Hydroxychloroquine, an antiparasitic and anti-inflammatory drug initially used in the early COVID-19 era on the basis of in vitro efficacy results, has a relatively high potential DDI if coadministered with NNRTIs or boosted antiretrovirals.[9] In our study, one case each for boosted atazanavir, bictegravir and rilpivirine was identified. Atazanavir and rilpivirine may elevate hydroxychloroquine concentrations as a result of the inhibition of CYP3A4, which can potentially increase corrected QT interval prolongation.[9] Hydroxychloroquine inhibits P-glycoprotein, which may increase concentrations of bictegravir; however, the clinical relevance of this is unclear. In consequence, these drugs should be used with caution, notably in those cases where long-term electrocardiogram (ECG) monitoring is needed, even after discontinuing hydroxychloroquine as it has a particularly long half-life of 40–50 days. Further potential weak interactions found in this study were with boosted darunavir, elvitegravir and efavirenz. As hydroxychloroquine is metabolized by CYP 3A4/2D6/2C8, these antiretrovirals can potentially increase hydroxychloroquine levels by inhibiting these enzymes. Interestingly, efavirenz has the opposite effect (inhibition of 2C8 and induction of 3A4), but clinical monitoring is needed.[10]

Favipiravir is a selective RNA-dependent RNA polymerase inhibitor approved to treat influenza in Japan. Early reports showed in vitro effects against SARS-CoV-2, and limited and controversial in vivo clinical benefits in small and uncontrolled trials.[17] In certain ECEE Network Group countries such as Romania, Turkey and Hungary, favipiravir has been introduced as an experimental COVID-19 drug on the basis of the early results. Favipiravir is a moderate inhibitor of the organic anion transporter 1 renal transporter, which affects the renal elimination of TDF and increases the risk of renal toxicity.[10] Therefore, monitoring the estimated glomerular filtration rate (eGFR) closely during coadministration of these drugs is important.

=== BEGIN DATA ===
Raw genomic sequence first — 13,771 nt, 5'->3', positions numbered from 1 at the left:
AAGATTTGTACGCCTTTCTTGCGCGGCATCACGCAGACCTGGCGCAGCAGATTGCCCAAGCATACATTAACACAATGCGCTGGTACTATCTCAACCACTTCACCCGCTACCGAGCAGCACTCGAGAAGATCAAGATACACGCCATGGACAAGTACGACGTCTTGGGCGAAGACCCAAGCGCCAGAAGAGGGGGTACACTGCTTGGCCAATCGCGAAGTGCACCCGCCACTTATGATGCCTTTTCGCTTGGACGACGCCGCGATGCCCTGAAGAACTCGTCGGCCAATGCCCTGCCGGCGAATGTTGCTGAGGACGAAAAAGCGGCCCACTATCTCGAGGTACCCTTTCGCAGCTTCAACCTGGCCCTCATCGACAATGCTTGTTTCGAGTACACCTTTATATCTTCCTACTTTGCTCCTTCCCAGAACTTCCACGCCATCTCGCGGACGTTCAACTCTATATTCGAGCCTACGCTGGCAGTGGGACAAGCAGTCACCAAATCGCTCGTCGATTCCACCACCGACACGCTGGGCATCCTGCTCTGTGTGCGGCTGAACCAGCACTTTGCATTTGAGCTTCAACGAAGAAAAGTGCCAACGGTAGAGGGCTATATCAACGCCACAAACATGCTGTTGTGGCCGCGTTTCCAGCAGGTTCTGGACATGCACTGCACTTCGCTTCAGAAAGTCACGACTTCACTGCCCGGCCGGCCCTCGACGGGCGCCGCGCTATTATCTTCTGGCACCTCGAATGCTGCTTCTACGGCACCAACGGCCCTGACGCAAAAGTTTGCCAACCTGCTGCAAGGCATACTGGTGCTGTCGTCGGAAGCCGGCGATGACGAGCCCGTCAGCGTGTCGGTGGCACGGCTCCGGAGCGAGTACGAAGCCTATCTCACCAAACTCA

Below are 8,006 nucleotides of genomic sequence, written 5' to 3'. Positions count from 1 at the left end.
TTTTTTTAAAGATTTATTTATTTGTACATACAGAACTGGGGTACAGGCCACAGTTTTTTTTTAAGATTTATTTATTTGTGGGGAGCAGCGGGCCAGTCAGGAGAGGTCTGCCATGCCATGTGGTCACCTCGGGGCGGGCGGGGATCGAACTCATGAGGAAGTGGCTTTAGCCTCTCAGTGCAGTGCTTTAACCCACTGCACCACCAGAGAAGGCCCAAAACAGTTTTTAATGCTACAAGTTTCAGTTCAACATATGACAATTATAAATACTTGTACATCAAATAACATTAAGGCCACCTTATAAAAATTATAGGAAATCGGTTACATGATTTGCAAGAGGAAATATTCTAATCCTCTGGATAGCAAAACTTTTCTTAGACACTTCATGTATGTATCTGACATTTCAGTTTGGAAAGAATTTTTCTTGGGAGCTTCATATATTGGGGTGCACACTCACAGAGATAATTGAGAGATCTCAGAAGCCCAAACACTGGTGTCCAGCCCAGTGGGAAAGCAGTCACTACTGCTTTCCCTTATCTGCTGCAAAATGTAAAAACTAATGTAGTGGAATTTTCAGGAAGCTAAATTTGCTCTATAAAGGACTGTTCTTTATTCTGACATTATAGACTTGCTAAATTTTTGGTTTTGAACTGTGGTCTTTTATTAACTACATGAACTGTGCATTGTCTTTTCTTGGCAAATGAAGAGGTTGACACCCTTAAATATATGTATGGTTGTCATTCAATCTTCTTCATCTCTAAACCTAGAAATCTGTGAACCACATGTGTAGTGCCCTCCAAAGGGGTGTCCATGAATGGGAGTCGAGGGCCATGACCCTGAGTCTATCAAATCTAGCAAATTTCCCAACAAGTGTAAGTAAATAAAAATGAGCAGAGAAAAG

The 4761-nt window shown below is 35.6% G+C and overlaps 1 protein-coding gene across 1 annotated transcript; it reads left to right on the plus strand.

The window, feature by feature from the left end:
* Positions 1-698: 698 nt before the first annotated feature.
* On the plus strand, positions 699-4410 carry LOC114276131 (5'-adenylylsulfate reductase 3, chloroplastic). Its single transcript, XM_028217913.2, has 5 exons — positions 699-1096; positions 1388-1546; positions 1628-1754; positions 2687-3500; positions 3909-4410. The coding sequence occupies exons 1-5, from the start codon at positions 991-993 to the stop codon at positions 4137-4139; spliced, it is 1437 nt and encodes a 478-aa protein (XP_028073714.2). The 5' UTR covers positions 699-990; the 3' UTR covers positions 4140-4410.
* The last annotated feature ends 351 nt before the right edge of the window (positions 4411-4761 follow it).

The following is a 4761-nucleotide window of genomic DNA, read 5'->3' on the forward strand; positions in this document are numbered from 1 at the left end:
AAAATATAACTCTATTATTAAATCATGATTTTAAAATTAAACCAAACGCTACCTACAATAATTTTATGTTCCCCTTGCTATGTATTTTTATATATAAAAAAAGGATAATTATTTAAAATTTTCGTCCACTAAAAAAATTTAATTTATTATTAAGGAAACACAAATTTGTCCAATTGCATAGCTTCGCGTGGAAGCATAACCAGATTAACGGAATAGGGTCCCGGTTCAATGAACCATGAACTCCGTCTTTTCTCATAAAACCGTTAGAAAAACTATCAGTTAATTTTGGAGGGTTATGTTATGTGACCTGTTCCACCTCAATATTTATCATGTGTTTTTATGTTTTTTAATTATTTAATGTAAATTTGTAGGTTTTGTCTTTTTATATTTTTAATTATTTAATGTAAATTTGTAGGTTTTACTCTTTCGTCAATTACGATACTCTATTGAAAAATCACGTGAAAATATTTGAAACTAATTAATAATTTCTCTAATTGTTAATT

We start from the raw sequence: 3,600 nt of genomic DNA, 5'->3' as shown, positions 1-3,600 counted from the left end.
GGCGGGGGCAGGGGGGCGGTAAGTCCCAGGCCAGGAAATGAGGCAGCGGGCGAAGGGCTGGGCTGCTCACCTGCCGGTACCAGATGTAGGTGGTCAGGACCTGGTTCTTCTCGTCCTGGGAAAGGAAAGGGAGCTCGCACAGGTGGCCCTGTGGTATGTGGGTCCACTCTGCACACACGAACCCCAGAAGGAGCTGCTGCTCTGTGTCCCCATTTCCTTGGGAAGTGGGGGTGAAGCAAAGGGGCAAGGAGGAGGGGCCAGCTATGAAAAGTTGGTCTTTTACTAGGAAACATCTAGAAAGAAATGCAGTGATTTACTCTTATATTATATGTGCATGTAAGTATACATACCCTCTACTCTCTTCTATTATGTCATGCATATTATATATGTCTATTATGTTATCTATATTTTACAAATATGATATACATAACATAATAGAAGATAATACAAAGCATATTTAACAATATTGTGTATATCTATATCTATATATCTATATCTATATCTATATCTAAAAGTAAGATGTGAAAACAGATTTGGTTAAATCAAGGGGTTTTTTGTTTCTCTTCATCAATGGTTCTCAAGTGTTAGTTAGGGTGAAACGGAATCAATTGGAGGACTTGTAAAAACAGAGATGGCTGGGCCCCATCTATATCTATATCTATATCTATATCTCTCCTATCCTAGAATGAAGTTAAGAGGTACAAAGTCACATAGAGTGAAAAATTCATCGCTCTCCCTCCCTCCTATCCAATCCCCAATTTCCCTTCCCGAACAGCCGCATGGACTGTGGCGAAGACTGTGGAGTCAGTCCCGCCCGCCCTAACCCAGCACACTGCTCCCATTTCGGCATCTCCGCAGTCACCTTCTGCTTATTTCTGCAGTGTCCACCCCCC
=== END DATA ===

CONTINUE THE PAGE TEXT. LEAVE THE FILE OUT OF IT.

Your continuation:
We did not find any potential DDIs with remdesivir in our study. Remdesivir is a prodrug that transforms into a ribonucleotide analogue inhibitor of viral RNA polymerase. Its use against SARS-CoV-2 is widespread; however, the results of efficacy trials have not consistently supported its use.[17] Despite inducing CYP1A2, CYP2B6 and P-glycoprotein substrates, the potential for significant clinical interactions is low.[10]

There are currently few reports available assessing the potential DDIs in cART and COVID-19-specific treatments. A study group from Spain published a list of potential DDIs for lopinavir/ritonavir when used to treat COVID-19, and found high levels of potential interaction, mainly with concomitant use of corticosteroids.[18] Clinical data and guidelines do not support the use of lopinavir/ritonavir as a COVID-19-specific treatment any more, but data highlight, again, the high DDI profile of this boosted PI.[5,6,9] This problem was also brought up from a pharmaceutical point of view in a letter written by Turkish authors, but none of their own data were presented.[19]

There are some limitations to our study, mainly as a consequence of its retrospective nature. Although we assessed the DDI data for cART and COVID-19-specific treatments, there was no detailed analysis of each patient's comedication. The focus of this study was not to assess the full profile of the cohort's DDIs, but to identify the most common and clinically relevant potential DDIs in order to inform medical practice in the region. Also, no prospective clinical follow-up is available to assess the potential long-term effects of the DDIs. Finally, because the standard of care changed over the waves of the pandemic differently in the different countries of the Network Group and because of lack of data, we could not link specific potential DDIs to the waves of the pandemic.

We strongly believe that, in spite of the above-mentioned limitations, the findings of this real-life retrospective analysis from the Central and Eastern European region of 524 HIV-positive persons who were on cART while receiving COVID-19-specific treatments may encourage clinicians to focus more on the drug interaction challenge. We found that potential DDIs were common, and that corticosteroids coadministered with boosted PIs and INSTIs, or NNRTIs seem to have the most frequent potential DDIs.